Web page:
From 1979 to 1984 Citadel had a reciprocal distribution and manufacturing deal with Ral Partha to bring each others products to Britain and North America respectively.[11]

Citadel has also produced and distributed miniatures under other names:

  • Chronicle Miniatures was a competitor bought out by Citadel and they continued to operate under that name for a time.
  • Iron Claw Miniatures were a range of miniatures designed, manufactured and distributed by Citadel in 1987 and 1988. Many of the designs were later incorporated into the main Citadel range.
  • Marauder Miniatures was a separate company set up by two former Games Workshop/Citadel sculptors (Ally and Trish Morrison) in 1988 and promoted alongside Citadel Miniatures in White Dwarf. The miniatures were cast and distributed by Citadel, and the company was absorbed into Citadel in 1993.

Over the years, as well as producing their own original miniatures, they have produced licenced ranges based on characters from games, movies, TV and books. These included figures based on RuneQuest, Judge Dredd, Doctor Who, Paranoia, Eternal Champion, Dungeons and Dragons, Advanced Dungeons and Dragons, Traveller, Star Trek, Lone Wolf and The Lord of the Rings and The Hobbit. Games Workshop re-won the Lord of the Rings licence, allowing them to make the The Lord of the Rings Strategy Battle Game miniatures to tie-in with the trilogy of films released by New Line Cinema, and have extended the range to include characters based on the actual writings of J. R. R. Tolkien.

Citadel Miniatures sometimes release limited edition models of specific or unusual characters, such as Thrud the Barbarian,[12]Ian Livingstone[13], drunken Space Marines dressed in Christmas outfits [1] and several representing a white-bearded dwarf, the logo of White Dwarf magazine[2][3].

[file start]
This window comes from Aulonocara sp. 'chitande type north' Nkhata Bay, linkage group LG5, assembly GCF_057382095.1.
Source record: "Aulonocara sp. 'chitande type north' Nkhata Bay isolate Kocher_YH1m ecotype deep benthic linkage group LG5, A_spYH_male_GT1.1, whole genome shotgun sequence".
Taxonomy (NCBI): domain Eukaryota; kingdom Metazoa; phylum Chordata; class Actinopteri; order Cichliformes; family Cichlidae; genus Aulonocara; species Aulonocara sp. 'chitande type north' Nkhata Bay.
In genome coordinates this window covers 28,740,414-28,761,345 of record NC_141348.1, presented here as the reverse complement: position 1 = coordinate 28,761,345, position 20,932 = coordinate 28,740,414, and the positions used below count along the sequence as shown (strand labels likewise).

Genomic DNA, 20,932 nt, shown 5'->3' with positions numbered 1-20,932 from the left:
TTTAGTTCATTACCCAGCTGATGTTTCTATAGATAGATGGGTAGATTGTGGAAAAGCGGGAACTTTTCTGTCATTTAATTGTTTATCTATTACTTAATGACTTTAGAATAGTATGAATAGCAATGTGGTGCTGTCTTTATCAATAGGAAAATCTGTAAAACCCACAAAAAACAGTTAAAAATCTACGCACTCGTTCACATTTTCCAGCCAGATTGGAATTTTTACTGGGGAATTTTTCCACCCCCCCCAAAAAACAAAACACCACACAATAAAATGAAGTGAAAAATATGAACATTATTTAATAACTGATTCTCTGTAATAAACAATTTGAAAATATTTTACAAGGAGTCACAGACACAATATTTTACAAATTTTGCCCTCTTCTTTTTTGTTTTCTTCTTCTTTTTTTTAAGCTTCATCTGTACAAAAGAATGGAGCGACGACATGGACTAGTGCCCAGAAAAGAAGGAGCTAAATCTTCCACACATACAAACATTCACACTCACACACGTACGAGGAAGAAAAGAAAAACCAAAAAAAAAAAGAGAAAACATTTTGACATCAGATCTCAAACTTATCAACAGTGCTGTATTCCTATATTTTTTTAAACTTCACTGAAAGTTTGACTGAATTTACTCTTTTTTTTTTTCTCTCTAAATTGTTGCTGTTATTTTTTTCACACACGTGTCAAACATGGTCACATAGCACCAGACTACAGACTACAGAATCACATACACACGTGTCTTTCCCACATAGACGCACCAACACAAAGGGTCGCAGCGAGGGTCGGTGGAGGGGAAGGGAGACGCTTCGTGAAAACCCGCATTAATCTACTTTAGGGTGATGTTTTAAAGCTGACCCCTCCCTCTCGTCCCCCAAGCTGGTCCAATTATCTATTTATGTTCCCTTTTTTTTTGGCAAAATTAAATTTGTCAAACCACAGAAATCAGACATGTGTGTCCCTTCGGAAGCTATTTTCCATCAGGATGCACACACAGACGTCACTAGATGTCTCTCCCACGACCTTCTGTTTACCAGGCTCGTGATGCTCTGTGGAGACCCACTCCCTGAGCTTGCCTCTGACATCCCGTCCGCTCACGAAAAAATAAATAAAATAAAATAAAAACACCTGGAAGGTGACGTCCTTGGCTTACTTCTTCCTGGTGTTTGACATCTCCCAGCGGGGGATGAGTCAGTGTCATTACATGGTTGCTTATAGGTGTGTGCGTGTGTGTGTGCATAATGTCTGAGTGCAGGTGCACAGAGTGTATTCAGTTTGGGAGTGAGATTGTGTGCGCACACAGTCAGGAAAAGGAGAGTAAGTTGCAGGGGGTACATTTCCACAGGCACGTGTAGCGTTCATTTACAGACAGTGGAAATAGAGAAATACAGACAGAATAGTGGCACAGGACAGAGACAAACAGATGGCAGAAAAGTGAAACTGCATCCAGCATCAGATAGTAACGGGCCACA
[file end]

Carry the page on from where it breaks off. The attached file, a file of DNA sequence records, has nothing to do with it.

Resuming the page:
Along with the standard range of miniature soldiers, Citadel's lines include fantasy based war-machines, like catapults and chariots, and when Warhammer 40,000 came out, Citadel Miniatures also branched out into vehicles, such as the Land Raider and Rhino transports for Space Marines.

See AlsoEdit

External LinksEdit

ReferencesEdit

  1. McVey, Mike, Citadel Miniatures Painting Guide, (Games Workshop: 1992), p1
  2. Games Workshop Investor history page
  3. Masterson, Sean, From Sprue to You, White Dwarf, Issue 97, pp6-7 (Games Workshop: January 1988)
  4. McVey, Mike, Citadel Miniatures Painting Guide, (Games Workshop: 1992), p6
  5. Lead Advisory Service News Volume 1 No 1 reprinting New Lead Free Metal Miniatures from White Dwarf
  6. The Citadel Imperial Dragon from Stuff of Legends
  7. 25th Anniversary Edition of The Warlock of Firetop Mountain
  8. Price List from Stuff of Legends
  9. Stuff of Legends - LE 15 - Chaos Amazonette and Warlock
  10. Casket of Souls, inside cover of UK editions (both Penguin Books and Oxford University Press editions)
  11. Stuff of Legends - Ral Partha History
  12. Four versions of Thrud have been produced according to LE19 - Thrudd and Female Admirer Another example is LE104 - Thrudd (Scratching Head)
  13. Priestley, Rick (et al) The Second Citadel Compediuam, p.45